I do think one of the joys of the job is inventing things as we go, because we’ve been very good as a university about thinking about what it means to do good in the country. Now we’re at a point where we can say, “What does it mean and how do we effect change in the world and bring to a wider world what we do that is so unique to Notre Dame?”
I think, too, that when you talk about integral human development, all of the work that we do at NDI — whether it’s working, sending undergraduate students abroad, whether it’s bringing international students and international faculty here to learn, to teach in the community, whether it’s supporting faculty research on a global scale, or whether it’s running the global gateways and centers — all of that is meant to promote integral human development. Thinking about how the global becomes necessary for the individual to flourish, to understand that they’re not alone, that they’re part of ever-widening communities.
SA: One thing I think we both try to keep in mind, and it’s important to do so, is approaching what we’re doing with humility — that we are in a mode of accompanying people. We are eliciting from them the cues that will help us understand them and serve them.
I learned when I went around to other schools of global affairs and international affairs, all of the incredible work they are doing. The NGO world, the private sector, other religious groups. So it’s important for us to keep that in mind, because we can get very absorbed here in all the great things that Notre Dame is doing and kind of think, “Well, let us share with you the wonderful beneficence of our university.”
And the other quick thing in the internationalization piece, is that it’s a natural for a university that is of a church that is global and transnational, multicultural and multilingual. There’s not a more global institution than the Catholic Church. That’s part of our mission. That said, there are challenges to doing it.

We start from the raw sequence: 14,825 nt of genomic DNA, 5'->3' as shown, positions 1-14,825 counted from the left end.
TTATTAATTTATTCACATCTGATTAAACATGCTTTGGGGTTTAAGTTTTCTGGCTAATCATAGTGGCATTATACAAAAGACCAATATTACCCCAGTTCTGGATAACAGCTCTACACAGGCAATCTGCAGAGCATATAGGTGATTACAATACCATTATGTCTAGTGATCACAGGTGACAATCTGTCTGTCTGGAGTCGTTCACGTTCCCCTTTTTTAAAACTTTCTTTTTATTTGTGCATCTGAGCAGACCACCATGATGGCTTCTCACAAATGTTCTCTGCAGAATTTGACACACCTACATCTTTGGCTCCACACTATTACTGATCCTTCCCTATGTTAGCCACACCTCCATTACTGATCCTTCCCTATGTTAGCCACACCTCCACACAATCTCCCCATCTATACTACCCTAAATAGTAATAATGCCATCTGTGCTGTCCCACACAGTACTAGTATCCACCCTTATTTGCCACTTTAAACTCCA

MP: Another thing I would say about humility and listening is that the challenge begins in making sure that we’re working together as one community to prioritize. Part of the way we learn how to prioritize is listening to our faculty, listening to our students, listening to our alumni to really understand what their needs are in the international sphere. What is it that they want to accomplish? Then, how do we, collectively as a community, work together to allow their work to flourish wherever it is around the world?
I think when we do that, and when we hear what their needs are, we’re then able to adjust. Well, what does a master’s program look like at the Keough School? What does it look like to create a global gateway that allows faculty to do research with local partners, produce new knowledge, publish new articles, get new grants, be at the frontiers of their research? When we understand how that fits into a larger conversation that we’re having about what it means to be international, then I think we’ll naturally act with that kind of humility and mindfulness and alertness that will allow us to move forward — and that’s important.
I think the strategy doesn’t come from the top. It’s not somebody in the Dome saying, “We must do this.” It’s us in the community having a series of conversations, understanding what our past is, where our strengths are, where we might feel vacuums or voids that we feel we have an obligation to fill. Then, how do we go about doing that?
SA: You asked at the beginning about the joys. Let me turn it around and ask, “What are our challenges?” I’ll mention one of mine: How do we keep track of it all? It’s a good thing we’re both jugglers.
But another of my challenges is when people ask, “What is Notre Dame’s contribution to the broader discussion in the academic study of global affairs, and in policy and practice? What are we bringing to the table?”
This mission of integral human development is a wonderful vision and talking point and it sounds great, and then, “How do we do it?” The question requires of us, I think, something even more ambitious than other graduate and undergraduate programs in global affairs, in this sense: We definitely at Notre Dame have to give our students what the other great schools of international affairs give them. Namely, they have to know quantitative reasoning. They have to understand leadership and organizational dynamics. They have to understand methods of studying and practicing in global affairs. So there’s a toolkit and a canon for international global affairs schools.